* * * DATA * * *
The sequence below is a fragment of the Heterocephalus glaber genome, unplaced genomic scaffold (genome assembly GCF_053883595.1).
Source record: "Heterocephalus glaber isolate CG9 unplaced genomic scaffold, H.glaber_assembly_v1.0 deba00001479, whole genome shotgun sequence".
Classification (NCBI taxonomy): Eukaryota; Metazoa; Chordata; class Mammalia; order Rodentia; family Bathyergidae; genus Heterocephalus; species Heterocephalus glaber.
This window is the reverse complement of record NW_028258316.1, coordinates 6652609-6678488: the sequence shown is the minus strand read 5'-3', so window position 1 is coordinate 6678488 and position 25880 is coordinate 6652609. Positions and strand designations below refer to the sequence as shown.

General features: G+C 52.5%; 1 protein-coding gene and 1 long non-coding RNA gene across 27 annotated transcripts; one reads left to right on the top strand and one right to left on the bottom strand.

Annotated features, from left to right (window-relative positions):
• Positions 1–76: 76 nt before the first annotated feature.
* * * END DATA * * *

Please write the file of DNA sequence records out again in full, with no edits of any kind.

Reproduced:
The sequence below is a fragment of the Heterocephalus glaber genome, unplaced genomic scaffold (genome assembly GCF_053883595.1).
Source record: "Heterocephalus glaber isolate CG9 unplaced genomic scaffold, H.glaber_assembly_v1.0 deba00001479, whole genome shotgun sequence".
Classification (NCBI taxonomy): Eukaryota; Metazoa; Chordata; class Mammalia; order Rodentia; family Bathyergidae; genus Heterocephalus; species Heterocephalus glaber.
This window is the reverse complement of record NW_028258316.1, coordinates 6652609-6678488: the sequence shown is the minus strand read 5'-3', so window position 1 is coordinate 6678488 and position 25880 is coordinate 6652609. Positions and strand designations below refer to the sequence as shown.

General features: G+C 52.5%; 1 protein-coding gene and 1 long non-coding RNA gene across 27 annotated transcripts; one reads left to right on the top strand and one right to left on the bottom strand.

Annotated features, from left to right (window-relative positions):
• Positions 1–76: 76 nt before the first annotated feature.